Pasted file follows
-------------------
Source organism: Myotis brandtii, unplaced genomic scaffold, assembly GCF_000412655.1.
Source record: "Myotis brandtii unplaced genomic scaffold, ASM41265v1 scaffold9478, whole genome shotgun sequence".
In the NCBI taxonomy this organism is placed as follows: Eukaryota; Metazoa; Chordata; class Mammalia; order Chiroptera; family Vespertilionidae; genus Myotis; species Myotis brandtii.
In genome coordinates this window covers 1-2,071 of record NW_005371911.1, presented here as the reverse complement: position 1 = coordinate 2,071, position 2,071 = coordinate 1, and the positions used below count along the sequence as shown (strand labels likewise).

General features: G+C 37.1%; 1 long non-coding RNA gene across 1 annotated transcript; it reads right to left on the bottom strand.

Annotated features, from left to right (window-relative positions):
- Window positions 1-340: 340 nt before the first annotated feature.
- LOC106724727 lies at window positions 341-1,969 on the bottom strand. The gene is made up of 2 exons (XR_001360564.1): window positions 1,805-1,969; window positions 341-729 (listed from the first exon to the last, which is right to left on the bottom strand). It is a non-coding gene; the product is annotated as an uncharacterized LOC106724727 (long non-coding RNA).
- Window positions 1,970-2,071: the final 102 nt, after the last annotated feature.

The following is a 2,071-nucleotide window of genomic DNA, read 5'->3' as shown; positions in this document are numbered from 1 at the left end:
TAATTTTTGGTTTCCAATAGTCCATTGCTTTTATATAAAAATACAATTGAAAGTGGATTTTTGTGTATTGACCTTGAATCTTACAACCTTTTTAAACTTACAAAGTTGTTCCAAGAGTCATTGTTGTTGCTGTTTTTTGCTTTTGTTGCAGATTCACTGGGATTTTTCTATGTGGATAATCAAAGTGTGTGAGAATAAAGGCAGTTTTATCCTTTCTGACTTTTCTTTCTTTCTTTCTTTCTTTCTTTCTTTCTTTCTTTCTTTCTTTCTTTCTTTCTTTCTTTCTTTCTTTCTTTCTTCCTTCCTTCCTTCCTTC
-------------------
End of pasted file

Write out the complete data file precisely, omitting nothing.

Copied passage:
Source organism: Myotis brandtii, unplaced genomic scaffold, assembly GCF_000412655.1.
Source record: "Myotis brandtii unplaced genomic scaffold, ASM41265v1 scaffold9478, whole genome shotgun sequence".
In the NCBI taxonomy this organism is placed as follows: Eukaryota; Metazoa; Chordata; class Mammalia; order Chiroptera; family Vespertilionidae; genus Myotis; species Myotis brandtii.
In genome coordinates this window covers 1-2,071 of record NW_005371911.1, presented here as the reverse complement: position 1 = coordinate 2,071, position 2,071 = coordinate 1, and the positions used below count along the sequence as shown (strand labels likewise).

General features: G+C 37.1%; 1 long non-coding RNA gene across 1 annotated transcript; it reads right to left on the bottom strand.

Annotated features, from left to right (window-relative positions):
- Window positions 1-340: 340 nt before the first annotated feature.
- LOC106724727 lies at window positions 341-1,969 on the bottom strand. The gene is made up of 2 exons (XR_001360564.1): window positions 1,805-1,969; window positions 341-729 (listed from the first exon to the last, which is right to left on the bottom strand). It is a non-coding gene; the product is annotated as an uncharacterized LOC106724727 (long non-coding RNA).
- Window positions 1,970-2,071: the final 102 nt, after the last annotated feature.

The following is a 2,071-nucleotide window of genomic DNA, read 5'->3' as shown; positions in this document are numbered from 1 at the left end:
TAATTTTTGGTTTCCAATAGTCCATTGCTTTTATATAAAAATACAATTGAAAGTGGATTTTTGTGTATTGACCTTGAATCTTACAACCTTTTTAAACTTACAAAGTTGTTCCAAGAGTCATTGTTGTTGCTGTTTTTTGCTTTTGTTGCAGATTCACTGGGATTTTTCTATGTGGATAATCAAAGTGTGTGAGAATAAAGGCAGTTTTATCCTTTCTGACTTTTCTTTCTTTCTTTCTTTCTTTCTTTCTTTCTTTCTTTCTTTCTTTCTTTCTTTCTTTCTTTCTTTCTTTCTTTCTTCCTTCCTTCCTTCCTTC